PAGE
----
Spread the mixture into the pan and bake until lightly browned, 25 to 30 minutes. (My pan was a bit bigger than the suggested size; I baked them for about 30 minutes and they were still a little underdone when I pulled them out. I do not regret my decision in the least.) Do not overbake! Cool completely before cutting – or try to, anyway.

White Bean Dip for Dummies
May 25, 2009, 11:33 am
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Not that I think you’re a dummy, of course….but this dip is easy and versatile and your dog could probably throw it together if need be. It takes about, oh, four minutes to make, but ideally you’ll make it a day ahead and let it sit in the fridge overnight – it really makes a difference.

In fact I’ll be having it on a sandwich for lunch today, with some tomatoes, avocados, and maybe some of this red cabbage slaw I made last night. Delightful.

White Bean Dip

1 15 oz. can white beans (cannellini beans) drained and rinsed

2 cloves garlic, halved

juice of 1 lemon

1/3 c. good olive oil

1/4 c. flat parsley, packed

1/4 tsp dried oregano

a pinch of red pepper flakes

lots of salt and pepper

Pita wedges, for serving

Throw everything (uh, except the pita) into the bowl of a food processor and mix until combined thoroughly. (Use a blender if you don’t have a food processor.) Add lots of salt and freshly ground pepper; taste, correct seasoning if necessary, and transfer to a serving bowl. Cover, refrigerate overnight.


Before you’re ready to serve it, first heat some olive oil in a pan with a pinch of dried oregano. Cut pita into wedges and fry in the oil, a minute or two on each side. See? I told you your dog could do this.

Hi, I Want Your Feedback
May 21, 2009, 10:35 pm
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Hello, my dear readers. Hey there.

No, I haven’t polished off a bottle of Grüner Veltliner all by my lonesome, but thank you for asking. No, no, I have some business to attend to, and it requires some input from you.

I’ve created a poll just for you, so you can vote on what you’d like me to write about. I’m kind of curious, frankly, if anyone cares one way or the other what kind of content I’m posting. And not to worry: we’re here in the tree trust in the nest, so your opinion is valued even as it remains anonymous. I think the options pretty much cover all the bases, but by all means leave a comment if you have a unique and magical suggestion that I absolutely need to know.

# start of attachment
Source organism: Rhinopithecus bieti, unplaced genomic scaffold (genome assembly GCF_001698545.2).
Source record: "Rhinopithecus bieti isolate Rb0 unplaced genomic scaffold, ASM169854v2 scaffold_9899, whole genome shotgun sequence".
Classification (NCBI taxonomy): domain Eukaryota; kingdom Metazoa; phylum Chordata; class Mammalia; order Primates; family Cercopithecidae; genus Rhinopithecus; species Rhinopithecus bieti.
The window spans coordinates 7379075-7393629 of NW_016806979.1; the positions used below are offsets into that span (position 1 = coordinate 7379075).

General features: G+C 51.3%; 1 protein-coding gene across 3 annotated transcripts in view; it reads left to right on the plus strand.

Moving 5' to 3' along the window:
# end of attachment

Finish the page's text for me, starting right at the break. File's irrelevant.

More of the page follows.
Round-Up for the Week of May 21
May 21, 2009, 11:48 am
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I canvass the food blogs so you don’t have to. This week’s focus: food & wine related things in the city this weekend for those of you who aren’t skipping town.

New York mag just came out with their list of Places to Drink 2009; if you’re like I am, you’ve got a boozy To-Do list that just got a little longer – not that I have any qualms about that.

Chelsea Wine Vault has a free tasting from 4-7 today, plus a Winemaker Series tonight on Bodega Septima, a nice Mendoza, for only $20.

Via the Eater Dealfeed: kick off the weekend with a recession-friendly lunch tomorrow at Almond, which has a new deal for Summer Fridays, from 1:30 to 6pm: 3-piece shrimp cocktail, a burger, and a Blue Point Summer Ale or a Caipirinha for $21.

Water Taxi Beach v. 2.0 opens Saturday night at 10pm at South Street Seaport. Grub Street has the menu.

As usual, TastingTable has a nice little round-up of weekend events – including the all-you-can-eat-and-drink Crawfish Boil on Saturday and Sunday. Tickets are $60 (no door sales).

Free food never goes out of style – or not in this economy, anyway. AMNY has a round-up of free bites in the city, most of which come gratis when you fork over cash for a drink.

Go see the Mets take on the Nationals Monday night and get the Kosher Pastrami Dog while you’re at it.

Oh, yeah, and if somehow you weren’t already aware…it’s Fleet Week.

A Work in Progress
May 16, 2009, 1:25 pm
Filed under: Uncategorized

Not too long ago I told you about my too-sweet kumquaticello and my inability to figure out what the heck to do with it. I shouldn’t have been so concerned. The other night I was messing around in the kitchen until it hit me: the memory of a coupe de colonel I had once in France, which is really just lemon sorbet with vodka generously poured over the top, and maybe some mint thrown on there too. It’s delicious – and reminiscient of limoncello, which is what had gotten me into this predicament in the first place.